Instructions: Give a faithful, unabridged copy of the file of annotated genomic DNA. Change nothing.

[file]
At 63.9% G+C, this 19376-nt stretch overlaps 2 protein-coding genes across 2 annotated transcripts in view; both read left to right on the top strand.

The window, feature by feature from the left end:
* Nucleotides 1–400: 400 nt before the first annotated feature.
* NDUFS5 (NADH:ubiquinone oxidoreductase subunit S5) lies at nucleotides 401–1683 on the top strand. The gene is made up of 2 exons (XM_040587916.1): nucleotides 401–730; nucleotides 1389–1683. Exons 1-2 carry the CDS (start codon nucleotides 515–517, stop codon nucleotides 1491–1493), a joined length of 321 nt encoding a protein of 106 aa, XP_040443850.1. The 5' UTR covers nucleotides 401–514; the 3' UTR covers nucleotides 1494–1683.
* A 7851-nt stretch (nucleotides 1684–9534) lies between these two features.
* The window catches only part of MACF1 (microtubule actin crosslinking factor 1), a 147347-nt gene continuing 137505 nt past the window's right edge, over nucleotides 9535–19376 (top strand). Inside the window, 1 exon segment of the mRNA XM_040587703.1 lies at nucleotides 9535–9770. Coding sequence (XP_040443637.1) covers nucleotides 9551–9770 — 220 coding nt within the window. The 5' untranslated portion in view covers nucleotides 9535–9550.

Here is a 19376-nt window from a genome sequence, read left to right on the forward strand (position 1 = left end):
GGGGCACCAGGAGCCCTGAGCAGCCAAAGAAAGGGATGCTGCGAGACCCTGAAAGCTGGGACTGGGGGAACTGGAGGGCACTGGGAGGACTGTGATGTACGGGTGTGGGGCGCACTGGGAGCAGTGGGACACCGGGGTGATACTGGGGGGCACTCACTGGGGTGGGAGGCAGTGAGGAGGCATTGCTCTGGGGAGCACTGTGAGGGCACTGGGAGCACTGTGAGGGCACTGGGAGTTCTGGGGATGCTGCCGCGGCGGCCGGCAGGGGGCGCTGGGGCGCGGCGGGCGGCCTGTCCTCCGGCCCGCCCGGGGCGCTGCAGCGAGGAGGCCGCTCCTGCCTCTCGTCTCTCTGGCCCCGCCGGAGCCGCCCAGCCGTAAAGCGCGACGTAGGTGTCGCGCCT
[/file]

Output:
At 63.9% G+C, this 19376-nt stretch overlaps 2 protein-coding genes across 2 annotated transcripts in view; both read left to right on the top strand.

The window, feature by feature from the left end:
* Nucleotides 1–400: 400 nt before the first annotated feature.
* NDUFS5 (NADH:ubiquinone oxidoreductase subunit S5) lies at nucleotides 401–1683 on the top strand. The gene is made up of 2 exons (XM_040587916.1): nucleotides 401–730; nucleotides 1389–1683. Exons 1-2 carry the CDS (start codon nucleotides 515–517, stop codon nucleotides 1491–1493), a joined length of 321 nt encoding a protein of 106 aa, XP_040443850.1. The 5' UTR covers nucleotides 401–514; the 3' UTR covers nucleotides 1494–1683.
* A 7851-nt stretch (nucleotides 1684–9534) lies between these two features.
* The window catches only part of MACF1 (microtubule actin crosslinking factor 1), a 147347-nt gene continuing 137505 nt past the window's right edge, over nucleotides 9535–19376 (top strand). Inside the window, 1 exon segment of the mRNA XM_040587703.1 lies at nucleotides 9535–9770. Coding sequence (XP_040443637.1) covers nucleotides 9551–9770 — 220 coding nt within the window. The 5' untranslated portion in view covers nucleotides 9535–9550.

Here is a 19376-nt window from a genome sequence, read left to right on the forward strand (position 1 = left end):
GGGGCACCAGGAGCCCTGAGCAGCCAAAGAAAGGGATGCTGCGAGACCCTGAAAGCTGGGACTGGGGGAACTGGAGGGCACTGGGAGGACTGTGATGTACGGGTGTGGGGCGCACTGGGAGCAGTGGGACACCGGGGTGATACTGGGGGGCACTCACTGGGGTGGGAGGCAGTGAGGAGGCATTGCTCTGGGGAGCACTGTGAGGGCACTGGGAGCACTGTGAGGGCACTGGGAGTTCTGGGGATGCTGCCGCGGCGGCCGGCAGGGGGCGCTGGGGCGCGGCGGGCGGCCTGTCCTCCGGCCCGCCCGGGGCGCTGCAGCGAGGAGGCCGCTCCTGCCTCTCGTCTCTCTGGCCCCGCCGGAGCCGCCCAGCCGTAAAGCGCGACGTAGGTGTCGCGCCT